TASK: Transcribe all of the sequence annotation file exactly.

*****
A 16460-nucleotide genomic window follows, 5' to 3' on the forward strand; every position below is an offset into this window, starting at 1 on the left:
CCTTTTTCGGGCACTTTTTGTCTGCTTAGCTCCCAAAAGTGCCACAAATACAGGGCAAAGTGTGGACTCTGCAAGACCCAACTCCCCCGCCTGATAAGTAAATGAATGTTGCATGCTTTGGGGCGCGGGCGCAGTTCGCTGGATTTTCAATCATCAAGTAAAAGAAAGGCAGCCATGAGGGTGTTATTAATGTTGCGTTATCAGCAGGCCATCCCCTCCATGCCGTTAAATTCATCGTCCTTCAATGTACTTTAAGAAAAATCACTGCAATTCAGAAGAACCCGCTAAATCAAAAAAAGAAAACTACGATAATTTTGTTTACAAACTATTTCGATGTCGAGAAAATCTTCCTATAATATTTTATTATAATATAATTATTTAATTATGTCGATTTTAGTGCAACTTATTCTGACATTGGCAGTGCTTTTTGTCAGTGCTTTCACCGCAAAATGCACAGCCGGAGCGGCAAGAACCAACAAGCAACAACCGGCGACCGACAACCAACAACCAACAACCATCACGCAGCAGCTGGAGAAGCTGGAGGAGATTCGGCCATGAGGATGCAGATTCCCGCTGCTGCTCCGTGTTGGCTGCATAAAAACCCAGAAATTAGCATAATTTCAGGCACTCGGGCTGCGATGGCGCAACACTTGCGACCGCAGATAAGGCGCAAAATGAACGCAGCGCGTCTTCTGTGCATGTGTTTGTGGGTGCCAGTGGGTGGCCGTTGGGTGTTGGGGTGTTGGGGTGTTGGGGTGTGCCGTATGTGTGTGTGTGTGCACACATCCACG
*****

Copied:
A 16460-nucleotide genomic window follows, 5' to 3' on the forward strand; every position below is an offset into this window, starting at 1 on the left:
CCTTTTTCGGGCACTTTTTGTCTGCTTAGCTCCCAAAAGTGCCACAAATACAGGGCAAAGTGTGGACTCTGCAAGACCCAACTCCCCCGCCTGATAAGTAAATGAATGTTGCATGCTTTGGGGCGCGGGCGCAGTTCGCTGGATTTTCAATCATCAAGTAAAAGAAAGGCAGCCATGAGGGTGTTATTAATGTTGCGTTATCAGCAGGCCATCCCCTCCATGCCGTTAAATTCATCGTCCTTCAATGTACTTTAAGAAAAATCACTGCAATTCAGAAGAACCCGCTAAATCAAAAAAAGAAAACTACGATAATTTTGTTTACAAACTATTTCGATGTCGAGAAAATCTTCCTATAATATTTTATTATAATATAATTATTTAATTATGTCGATTTTAGTGCAACTTATTCTGACATTGGCAGTGCTTTTTGTCAGTGCTTTCACCGCAAAATGCACAGCCGGAGCGGCAAGAACCAACAAGCAACAACCGGCGACCGACAACCAACAACCAACAACCATCACGCAGCAGCTGGAGAAGCTGGAGGAGATTCGGCCATGAGGATGCAGATTCCCGCTGCTGCTCCGTGTTGGCTGCATAAAAACCCAGAAATTAGCATAATTTCAGGCACTCGGGCTGCGATGGCGCAACACTTGCGACCGCAGATAAGGCGCAAAATGAACGCAGCGCGTCTTCTGTGCATGTGTTTGTGGGTGCCAGTGGGTGGCCGTTGGGTGTTGGGGTGTTGGGGTGTTGGGGTGTGCCGTATGTGTGTGTGTGTGCACACATCCACG